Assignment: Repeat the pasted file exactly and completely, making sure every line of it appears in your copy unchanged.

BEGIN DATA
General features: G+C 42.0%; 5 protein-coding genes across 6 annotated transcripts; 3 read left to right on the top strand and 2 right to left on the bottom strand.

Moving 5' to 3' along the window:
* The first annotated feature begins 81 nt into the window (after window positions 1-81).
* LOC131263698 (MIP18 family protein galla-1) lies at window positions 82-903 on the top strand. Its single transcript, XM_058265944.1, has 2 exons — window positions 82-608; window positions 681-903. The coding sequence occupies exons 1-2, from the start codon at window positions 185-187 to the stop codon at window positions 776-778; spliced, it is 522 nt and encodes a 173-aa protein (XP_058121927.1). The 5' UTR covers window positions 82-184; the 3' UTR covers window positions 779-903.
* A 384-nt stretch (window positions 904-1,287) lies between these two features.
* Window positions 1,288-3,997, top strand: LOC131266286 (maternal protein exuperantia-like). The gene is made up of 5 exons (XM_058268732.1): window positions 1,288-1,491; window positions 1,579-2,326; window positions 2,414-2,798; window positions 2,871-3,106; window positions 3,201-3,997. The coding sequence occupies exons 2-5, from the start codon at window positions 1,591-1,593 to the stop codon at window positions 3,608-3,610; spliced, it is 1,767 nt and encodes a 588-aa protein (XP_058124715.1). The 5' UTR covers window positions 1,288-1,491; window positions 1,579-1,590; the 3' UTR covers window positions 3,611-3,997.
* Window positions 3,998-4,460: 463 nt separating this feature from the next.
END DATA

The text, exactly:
General features: G+C 42.0%; 5 protein-coding genes across 6 annotated transcripts; 3 read left to right on the top strand and 2 right to left on the bottom strand.

Moving 5' to 3' along the window:
* The first annotated feature begins 81 nt into the window (after window positions 1-81).
* LOC131263698 (MIP18 family protein galla-1) lies at window positions 82-903 on the top strand. Its single transcript, XM_058265944.1, has 2 exons — window positions 82-608; window positions 681-903. The coding sequence occupies exons 1-2, from the start codon at window positions 185-187 to the stop codon at window positions 776-778; spliced, it is 522 nt and encodes a 173-aa protein (XP_058121927.1). The 5' UTR covers window positions 82-184; the 3' UTR covers window positions 779-903.
* A 384-nt stretch (window positions 904-1,287) lies between these two features.
* Window positions 1,288-3,997, top strand: LOC131266286 (maternal protein exuperantia-like). The gene is made up of 5 exons (XM_058268732.1): window positions 1,288-1,491; window positions 1,579-2,326; window positions 2,414-2,798; window positions 2,871-3,106; window positions 3,201-3,997. The coding sequence occupies exons 2-5, from the start codon at window positions 1,591-1,593 to the stop codon at window positions 3,608-3,610; spliced, it is 1,767 nt and encodes a 588-aa protein (XP_058124715.1). The 5' UTR covers window positions 1,288-1,491; window positions 1,579-1,590; the 3' UTR covers window positions 3,611-3,997.
* Window positions 3,998-4,460: 463 nt separating this feature from the next.